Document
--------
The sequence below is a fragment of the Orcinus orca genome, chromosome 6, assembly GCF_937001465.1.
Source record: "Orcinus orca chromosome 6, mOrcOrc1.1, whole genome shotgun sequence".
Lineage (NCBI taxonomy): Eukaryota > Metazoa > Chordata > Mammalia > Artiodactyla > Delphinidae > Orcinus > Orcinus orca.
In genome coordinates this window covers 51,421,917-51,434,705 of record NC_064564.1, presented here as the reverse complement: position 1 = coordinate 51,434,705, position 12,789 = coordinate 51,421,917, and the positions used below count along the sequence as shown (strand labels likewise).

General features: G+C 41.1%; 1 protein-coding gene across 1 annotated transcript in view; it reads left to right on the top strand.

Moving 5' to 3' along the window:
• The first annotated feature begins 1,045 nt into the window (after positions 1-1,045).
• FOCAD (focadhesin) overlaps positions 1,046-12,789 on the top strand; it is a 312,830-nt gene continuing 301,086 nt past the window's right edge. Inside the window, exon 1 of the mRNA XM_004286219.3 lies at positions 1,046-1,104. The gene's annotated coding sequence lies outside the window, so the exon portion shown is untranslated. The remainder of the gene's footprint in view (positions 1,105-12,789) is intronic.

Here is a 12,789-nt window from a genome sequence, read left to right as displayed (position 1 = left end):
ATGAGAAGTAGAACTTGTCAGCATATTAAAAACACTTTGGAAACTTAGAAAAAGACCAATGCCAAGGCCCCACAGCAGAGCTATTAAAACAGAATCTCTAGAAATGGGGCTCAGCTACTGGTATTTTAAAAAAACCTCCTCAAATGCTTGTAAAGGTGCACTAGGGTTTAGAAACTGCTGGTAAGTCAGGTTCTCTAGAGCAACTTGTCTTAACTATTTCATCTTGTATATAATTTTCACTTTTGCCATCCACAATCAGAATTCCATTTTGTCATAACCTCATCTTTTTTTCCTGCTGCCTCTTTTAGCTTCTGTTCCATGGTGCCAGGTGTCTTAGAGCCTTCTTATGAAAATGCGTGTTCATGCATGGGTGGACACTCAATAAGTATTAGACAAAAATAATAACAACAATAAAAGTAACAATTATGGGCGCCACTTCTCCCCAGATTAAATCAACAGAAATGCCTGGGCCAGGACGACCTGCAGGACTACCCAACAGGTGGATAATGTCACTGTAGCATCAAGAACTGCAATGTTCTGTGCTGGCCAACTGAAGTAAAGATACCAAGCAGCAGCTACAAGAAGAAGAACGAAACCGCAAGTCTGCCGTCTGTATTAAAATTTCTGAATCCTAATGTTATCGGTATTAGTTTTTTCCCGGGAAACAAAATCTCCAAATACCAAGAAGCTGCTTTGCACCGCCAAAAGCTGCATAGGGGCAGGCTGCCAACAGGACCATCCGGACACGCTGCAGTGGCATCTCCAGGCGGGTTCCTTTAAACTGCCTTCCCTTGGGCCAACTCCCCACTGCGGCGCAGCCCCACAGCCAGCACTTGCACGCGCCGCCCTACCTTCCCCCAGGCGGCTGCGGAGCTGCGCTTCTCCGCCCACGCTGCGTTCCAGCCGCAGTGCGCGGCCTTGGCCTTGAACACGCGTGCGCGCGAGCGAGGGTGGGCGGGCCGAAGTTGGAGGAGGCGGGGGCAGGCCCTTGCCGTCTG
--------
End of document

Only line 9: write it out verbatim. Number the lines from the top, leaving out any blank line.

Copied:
Here is a 12,789-nt window from a genome sequence, read left to right as displayed (position 1 = left end):